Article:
Abstract and Keywords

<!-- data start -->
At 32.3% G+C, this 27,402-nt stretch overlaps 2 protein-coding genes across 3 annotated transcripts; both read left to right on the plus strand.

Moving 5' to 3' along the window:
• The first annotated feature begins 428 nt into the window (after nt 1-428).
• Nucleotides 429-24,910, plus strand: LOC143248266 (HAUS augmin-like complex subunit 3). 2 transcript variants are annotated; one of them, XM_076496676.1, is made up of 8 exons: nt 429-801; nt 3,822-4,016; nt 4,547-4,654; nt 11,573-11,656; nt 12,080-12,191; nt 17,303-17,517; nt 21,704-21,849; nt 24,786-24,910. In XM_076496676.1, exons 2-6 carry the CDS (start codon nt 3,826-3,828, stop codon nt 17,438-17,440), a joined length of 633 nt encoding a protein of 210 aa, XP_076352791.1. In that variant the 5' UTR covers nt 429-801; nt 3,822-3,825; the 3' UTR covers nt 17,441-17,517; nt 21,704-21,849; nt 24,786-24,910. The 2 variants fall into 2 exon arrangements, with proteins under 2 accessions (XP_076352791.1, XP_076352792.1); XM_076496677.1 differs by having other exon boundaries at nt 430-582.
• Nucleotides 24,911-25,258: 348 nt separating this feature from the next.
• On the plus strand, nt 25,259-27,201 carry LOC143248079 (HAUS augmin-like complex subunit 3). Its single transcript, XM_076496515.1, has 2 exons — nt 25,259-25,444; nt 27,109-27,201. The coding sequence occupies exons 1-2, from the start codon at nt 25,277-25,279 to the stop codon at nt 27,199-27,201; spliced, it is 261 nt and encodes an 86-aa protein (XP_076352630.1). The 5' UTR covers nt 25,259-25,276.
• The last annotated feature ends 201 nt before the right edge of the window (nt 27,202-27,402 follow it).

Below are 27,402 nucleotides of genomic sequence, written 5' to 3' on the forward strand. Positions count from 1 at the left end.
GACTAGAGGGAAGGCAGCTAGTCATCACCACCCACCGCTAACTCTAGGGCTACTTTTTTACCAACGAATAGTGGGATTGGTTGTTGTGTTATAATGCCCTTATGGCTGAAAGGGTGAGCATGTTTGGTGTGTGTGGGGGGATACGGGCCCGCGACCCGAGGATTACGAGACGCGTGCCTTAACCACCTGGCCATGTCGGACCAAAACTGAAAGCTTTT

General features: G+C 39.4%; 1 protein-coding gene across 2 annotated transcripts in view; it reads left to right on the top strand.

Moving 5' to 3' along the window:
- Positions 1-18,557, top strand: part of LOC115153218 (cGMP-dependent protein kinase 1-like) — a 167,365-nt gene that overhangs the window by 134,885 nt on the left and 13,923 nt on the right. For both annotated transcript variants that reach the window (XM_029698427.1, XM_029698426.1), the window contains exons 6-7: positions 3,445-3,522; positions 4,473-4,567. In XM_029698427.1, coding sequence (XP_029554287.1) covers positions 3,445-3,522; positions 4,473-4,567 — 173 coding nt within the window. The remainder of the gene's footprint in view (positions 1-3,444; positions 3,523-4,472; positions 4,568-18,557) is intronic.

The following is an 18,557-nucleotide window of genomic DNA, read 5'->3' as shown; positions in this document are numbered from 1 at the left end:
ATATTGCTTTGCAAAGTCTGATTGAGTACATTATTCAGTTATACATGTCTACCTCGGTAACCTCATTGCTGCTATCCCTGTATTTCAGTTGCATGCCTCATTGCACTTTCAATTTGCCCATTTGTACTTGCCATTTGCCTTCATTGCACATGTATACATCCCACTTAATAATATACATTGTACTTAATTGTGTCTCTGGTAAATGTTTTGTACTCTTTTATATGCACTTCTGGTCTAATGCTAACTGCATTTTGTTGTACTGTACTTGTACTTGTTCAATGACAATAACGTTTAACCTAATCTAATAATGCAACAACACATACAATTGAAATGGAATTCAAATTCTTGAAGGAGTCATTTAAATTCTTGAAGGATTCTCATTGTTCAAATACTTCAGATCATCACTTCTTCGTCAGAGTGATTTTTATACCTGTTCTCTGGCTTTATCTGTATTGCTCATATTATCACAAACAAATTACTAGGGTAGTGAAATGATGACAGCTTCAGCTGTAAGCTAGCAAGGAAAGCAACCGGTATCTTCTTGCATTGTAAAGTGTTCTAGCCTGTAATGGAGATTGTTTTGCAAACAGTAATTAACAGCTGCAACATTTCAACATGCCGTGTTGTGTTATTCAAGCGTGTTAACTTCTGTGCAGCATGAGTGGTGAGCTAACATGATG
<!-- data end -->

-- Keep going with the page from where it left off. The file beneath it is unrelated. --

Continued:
This chapter observes that secularist and atheist objections to the Christmas festival have been remarkably sparse since the nineteenth century, noting that while overall church attendance in Britain continues to decline, attendance at religious services during the Christmas period is actually increasing. A number of theories about this are discussed, including the view that Christmas services evoke a ‘Chain of Memory’, that the pull of family traditions is involved, and that it is because Christmas itself does not substantially contain the messages of sacrifice, sin, and atonement that characterize other aspects of the Christian calendar. Robert Ingersoll’s nineteenth-century campaign to take Christmas back from Christianity is described. Whilst atheists and secularists have to co-exist with Christmas, this chapter notes how they acquired the impetus and ideas to rebrand this holiday for themselves, invoking both religious indifference and the right to freedom of choice. This involved a greater effort to note that Christianity’s grip on the winter festival may be fleeting and transitory, giving secularist and atheists a glance into their secularized future. This, it is argued, may not be fully secular but instead may entail offering many alternative choices, a stance that has characterized atheist and secular approaches to other rites of passage.
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